So there you have it! One comealong, a few shackles and some bronze bolts later, Dorothy‘s forward area is coming together beautifully. You should come by and see her before she’s all sewn up. It’s going to go fast from this point forward as Tony dedicates himself to getting Dorothy finished this winter.

After all, he’s going to need his shop back for the courses he’s teaching next spring and summer. If you haven’t read up about the new adventures in “The Grove Woodworking School”, head on over to his website to find out what’s happening.

Til next time, T n’ T

Tony-imitates-cinching-comealong

Steamboxes, oak bending and baked potatoes

The Grove Woodworking School, located on lovely Gabriola Island off the east coast of Vancouver Island, B.C., is a marvel of order and efficiency. Tony Grove’s shop is beautifully organized – partly because that’s how he works, and partly because he needs every bit of space available, especially with a 30 foot sloop taking up most of the room in his shop, her bowsprit touching the bay doors, AND a painting studio up on the mezzanine.

Passagemaker below Dorothy-T.Grove

The man has worked in enough places (read: other company shops) over his 30 year career in boat building to learn what works and what doesn’t, and he knows exactly what he wants to see in his own shop. So, as I’ve learned over the past months of filming Dorothy’s restoration, when Tony works up a head of steam about efficiency, organization and putting everything in its place, I keep my mouth shut and just let it roll.

In terms of steamboxes, what apparently works for Tony is a humble design, built from recycled plywood, built as small as possible – pretty much the exact opposite of complicated and expensive. What doesn’t work is a clunky, permanent structure that takes up more precious room than it needs.

I had been so anticipating seeing this amazing steambox in action – picturing some long, elegant box that could fit a plank at least – that when he actually brought out his box to begin steaming some oak pieces to replace Dorothy’s forward straps, I have to admit to a little disappointment.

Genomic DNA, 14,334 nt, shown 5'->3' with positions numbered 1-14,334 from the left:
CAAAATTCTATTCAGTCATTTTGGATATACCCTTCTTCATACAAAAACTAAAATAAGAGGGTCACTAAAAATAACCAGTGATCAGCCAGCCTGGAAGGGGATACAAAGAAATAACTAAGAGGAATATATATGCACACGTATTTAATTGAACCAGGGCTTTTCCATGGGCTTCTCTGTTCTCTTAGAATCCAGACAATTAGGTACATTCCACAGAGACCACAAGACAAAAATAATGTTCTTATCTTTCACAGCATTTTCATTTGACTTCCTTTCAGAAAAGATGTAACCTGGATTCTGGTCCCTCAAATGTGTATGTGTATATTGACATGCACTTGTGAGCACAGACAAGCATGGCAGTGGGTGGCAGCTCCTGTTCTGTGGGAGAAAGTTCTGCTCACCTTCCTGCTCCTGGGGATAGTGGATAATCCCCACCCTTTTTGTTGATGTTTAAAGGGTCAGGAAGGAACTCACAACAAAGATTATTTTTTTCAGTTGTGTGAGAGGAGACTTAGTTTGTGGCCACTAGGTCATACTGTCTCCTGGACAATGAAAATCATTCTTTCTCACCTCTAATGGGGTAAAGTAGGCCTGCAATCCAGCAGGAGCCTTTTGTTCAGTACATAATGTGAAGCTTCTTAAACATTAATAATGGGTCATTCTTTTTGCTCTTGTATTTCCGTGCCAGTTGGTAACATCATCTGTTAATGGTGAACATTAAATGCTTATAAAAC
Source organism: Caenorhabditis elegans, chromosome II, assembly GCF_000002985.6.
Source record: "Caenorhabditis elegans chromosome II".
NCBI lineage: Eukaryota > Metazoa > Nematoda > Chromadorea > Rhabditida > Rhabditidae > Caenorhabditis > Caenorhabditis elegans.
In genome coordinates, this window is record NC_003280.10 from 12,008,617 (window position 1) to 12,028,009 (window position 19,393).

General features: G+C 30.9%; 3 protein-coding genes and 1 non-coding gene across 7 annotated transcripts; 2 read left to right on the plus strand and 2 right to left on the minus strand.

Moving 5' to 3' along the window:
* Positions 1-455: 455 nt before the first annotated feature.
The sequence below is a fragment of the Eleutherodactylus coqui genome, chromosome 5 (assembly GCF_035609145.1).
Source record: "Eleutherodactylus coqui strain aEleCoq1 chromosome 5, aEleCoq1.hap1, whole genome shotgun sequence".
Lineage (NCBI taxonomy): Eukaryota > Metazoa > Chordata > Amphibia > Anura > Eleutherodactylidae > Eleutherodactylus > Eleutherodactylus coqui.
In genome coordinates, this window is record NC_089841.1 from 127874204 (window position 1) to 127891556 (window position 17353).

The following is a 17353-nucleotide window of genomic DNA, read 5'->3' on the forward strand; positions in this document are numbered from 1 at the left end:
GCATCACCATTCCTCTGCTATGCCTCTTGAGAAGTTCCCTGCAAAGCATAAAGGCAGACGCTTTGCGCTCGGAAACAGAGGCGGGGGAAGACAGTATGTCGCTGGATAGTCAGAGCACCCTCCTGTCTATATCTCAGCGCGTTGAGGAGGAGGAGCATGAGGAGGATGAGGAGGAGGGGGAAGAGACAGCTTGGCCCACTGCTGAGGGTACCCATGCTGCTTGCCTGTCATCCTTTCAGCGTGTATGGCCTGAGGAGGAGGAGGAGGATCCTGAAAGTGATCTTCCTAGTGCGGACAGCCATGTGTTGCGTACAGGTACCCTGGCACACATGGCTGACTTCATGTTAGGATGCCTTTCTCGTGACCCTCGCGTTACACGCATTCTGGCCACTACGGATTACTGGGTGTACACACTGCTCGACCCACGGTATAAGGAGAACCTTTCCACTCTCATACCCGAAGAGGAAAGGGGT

It looked just a little too humble.

Steambox set up outside Tony's shop

But really, I’ve learned, it’s about whatever works. (See previous post for more on the results from this box and photos of Dorothy’s new straps.)

Tony’s steamboxes are portable, so they can be taken apart easily and transported anywhere, and he makes them on the fly, to fit the piece of furniture or boat piece he’s working with. He makes them just large enough to fit the piece of wood he’s working with, so as to not waste a ton of energy heating up steam to fill a big box when it’s not needed.

And the heating agency is … shall we say … less than imposing. The box Tony set up outside his shop for this job uses a simple electric kettle recycled from the local depot, and a piece of rubber radiator hose.

Simple, efficient, economical, and it works.

Tony grove steambox special

And it makes lunch, too!

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At 1.5 hours per inch of wood thickness, (Tony was steaming and bending 1.5 inch oak straps) was just the right amount of time to cook some potatoes for lunch.

Potatoes steam box

What does your ideal steambox – or workspace – look like? Email us a photo at dorothysails@gmail.com and we could feature it in the next newsletter. Stay in touch.

Happy sailing!

Love from Dorothy HQ – Tobi and Tony